© 2019 - International Centre for Investigative Reporting
Scientists warn: Stop giving babies water, it ‘kills’ them
A popular belief in Nigeria is that everyone needs to drink water to survive. Legendary musician Fela Anikulapo Kuti captured this feeling in a popular song, Water No Get Enemy. However, scientific evidence shows that water is an enemy, at least to children below the age of six months.
Children less than six months old do not need any drop of water; they need only breast milk, nothing more or less.
Global health bodies WHO and Unicef recommend that breastfeeding is initiated within one hour of birth and that it continues with no other foods or liquids for the first six months of life.
Facts indicate that babies who are exclusively breastfed are 14 times less likely to die than those who are not fed breast milk.
“Our greatest challenge to exclusive breastfeeding in Nigeria is water,” Ada Ezeogu, Unicef nutrition specialist told the ICIR in Ibadan, the Oyo State capital.
Ezeogu says stopping mothers from giving their babies water during the first six months can save the lives of thousands of children annually in Nigeria.
Exclusive breastfeeding is an infant feeding practice where children younger than six months are given nothing but breast milk.
The myth that a child below six months can get thirsty and needs water to quench the thirst has contributed significantly in placing Nigeria at the lowest level in the Global Breastfeeding Scorecard.
According to the National Demographic and Health Survey 2013, the prevalence of exclusive breastfeeding is only 17%.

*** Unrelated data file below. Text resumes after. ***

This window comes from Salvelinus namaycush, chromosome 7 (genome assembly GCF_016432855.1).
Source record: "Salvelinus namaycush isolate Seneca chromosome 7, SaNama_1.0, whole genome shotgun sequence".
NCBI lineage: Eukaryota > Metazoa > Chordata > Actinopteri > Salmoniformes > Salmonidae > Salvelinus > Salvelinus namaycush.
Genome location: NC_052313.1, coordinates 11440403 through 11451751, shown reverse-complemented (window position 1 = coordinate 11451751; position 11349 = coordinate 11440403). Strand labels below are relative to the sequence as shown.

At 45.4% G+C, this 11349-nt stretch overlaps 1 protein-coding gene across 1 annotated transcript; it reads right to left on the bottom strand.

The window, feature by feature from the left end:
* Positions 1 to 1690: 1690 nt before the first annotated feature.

Unicef says that this exclusive breastfeeding rate means that at least 5.4 million children each year miss out on its benefits and contributes to the country’s problem of chronic child malnutrition. Eleven million children under five are malnourished in Nigeria.
An estimated 13% of child deaths can be averted if 90% of mothers exclusively breastfed their infants for the first six months of life.
Water is the greatest barrier to exclusive breastfeeding in Nigeria and Ezeogu is asking: “What can we do to stop mothers from giving water to their babies?”
She says if mothers can simply stop giving their children water, exclusive breastfeeding will soar.
BREAST MILK HAS ENOUGH WATER
Scientific evidence shows that about 88 per cent of the content of breast milk is water, which means that a baby on exclusive breastfeeding can never get thirsty within the first six months of birth. Other contents of breast milk are protein, fats, iron, and vitamins.
Scientists believe that giving babies additional water during the first six months denies them essential nutrient from the breast milk and introduces early onset of malnutrition.
Infections can easily be transmitted to the babies through water and this is why nutrition experts say that exclusive breastfeeding helps to prevent diarrhoea and pneumonia, the two major causes of death in infants.
“Breastfeeding gives babies the best possible start in life,” Tedros Adhanom Ghebreyesus, Director-General of WHO ,says. “Breast milk works like a baby’s first vaccine, protecting infants from potentially deadly diseases and giving them all the nourishment they need to survive and thrive.”
What is often the case in Nigeria is that many people still believe that breastfeeding alone is not sufficient for babies and that babies need additional water or food.
Social pressure from relatives can be very strong on the mother to add extra things to a baby’s diet. Hence, babies are not only given water but also infant formula, herbs, semi-solid foods such as pap, gruel and in some instances solid adult food.
“Breast milk has everything a baby needs to quench thirst and satisfy hunger,” Ezeogu says.
She urges mother to understand that breast milk is the best food and drink that can be offered a baby so that the baby will grow to be strong and healthy.